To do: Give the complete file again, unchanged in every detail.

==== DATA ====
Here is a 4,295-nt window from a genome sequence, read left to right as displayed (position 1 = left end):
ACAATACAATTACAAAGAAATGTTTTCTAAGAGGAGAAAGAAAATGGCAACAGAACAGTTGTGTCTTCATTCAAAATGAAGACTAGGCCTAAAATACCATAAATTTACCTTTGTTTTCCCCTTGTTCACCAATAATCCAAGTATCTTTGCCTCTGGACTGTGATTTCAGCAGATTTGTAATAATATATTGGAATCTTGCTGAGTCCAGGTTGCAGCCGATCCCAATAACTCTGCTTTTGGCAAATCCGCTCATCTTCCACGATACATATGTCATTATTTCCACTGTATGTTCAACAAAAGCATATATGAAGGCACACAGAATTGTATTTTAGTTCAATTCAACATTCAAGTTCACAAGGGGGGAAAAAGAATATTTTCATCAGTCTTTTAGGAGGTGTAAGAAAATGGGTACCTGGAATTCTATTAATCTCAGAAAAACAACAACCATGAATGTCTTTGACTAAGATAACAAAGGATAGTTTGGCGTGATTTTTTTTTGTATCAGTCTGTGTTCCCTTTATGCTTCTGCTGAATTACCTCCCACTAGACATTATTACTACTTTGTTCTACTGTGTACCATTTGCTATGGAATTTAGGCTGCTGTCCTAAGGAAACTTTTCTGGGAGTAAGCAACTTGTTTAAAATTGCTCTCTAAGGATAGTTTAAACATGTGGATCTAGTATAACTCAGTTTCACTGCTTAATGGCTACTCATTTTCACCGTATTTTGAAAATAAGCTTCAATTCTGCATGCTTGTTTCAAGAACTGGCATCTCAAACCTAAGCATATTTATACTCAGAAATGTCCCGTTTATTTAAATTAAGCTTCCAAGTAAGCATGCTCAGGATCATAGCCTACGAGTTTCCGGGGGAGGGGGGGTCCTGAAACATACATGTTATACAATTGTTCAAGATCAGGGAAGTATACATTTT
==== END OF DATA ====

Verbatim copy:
Here is a 4,295-nt window from a genome sequence, read left to right as displayed (position 1 = left end):
ACAATACAATTACAAAGAAATGTTTTCTAAGAGGAGAAAGAAAATGGCAACAGAACAGTTGTGTCTTCATTCAAAATGAAGACTAGGCCTAAAATACCATAAATTTACCTTTGTTTTCCCCTTGTTCACCAATAATCCAAGTATCTTTGCCTCTGGACTGTGATTTCAGCAGATTTGTAATAATATATTGGAATCTTGCTGAGTCCAGGTTGCAGCCGATCCCAATAACTCTGCTTTTGGCAAATCCGCTCATCTTCCACGATACATATGTCATTATTTCCACTGTATGTTCAACAAAAGCATATATGAAGGCACACAGAATTGTATTTTAGTTCAATTCAACATTCAAGTTCACAAGGGGGGAAAAAGAATATTTTCATCAGTCTTTTAGGAGGTGTAAGAAAATGGGTACCTGGAATTCTATTAATCTCAGAAAAACAACAACCATGAATGTCTTTGACTAAGATAACAAAGGATAGTTTGGCGTGATTTTTTTTTGTATCAGTCTGTGTTCCCTTTATGCTTCTGCTGAATTACCTCCCACTAGACATTATTACTACTTTGTTCTACTGTGTACCATTTGCTATGGAATTTAGGCTGCTGTCCTAAGGAAACTTTTCTGGGAGTAAGCAACTTGTTTAAAATTGCTCTCTAAGGATAGTTTAAACATGTGGATCTAGTATAACTCAGTTTCACTGCTTAATGGCTACTCATTTTCACCGTATTTTGAAAATAAGCTTCAATTCTGCATGCTTGTTTCAAGAACTGGCATCTCAAACCTAAGCATATTTATACTCAGAAATGTCCCGTTTATTTAAATTAAGCTTCCAAGTAAGCATGCTCAGGATCATAGCCTACGAGTTTCCGGGGGAGGGGGGGTCCTGAAACATACATGTTATACAATTGTTCAAGATCAGGGAAGTATACATTTT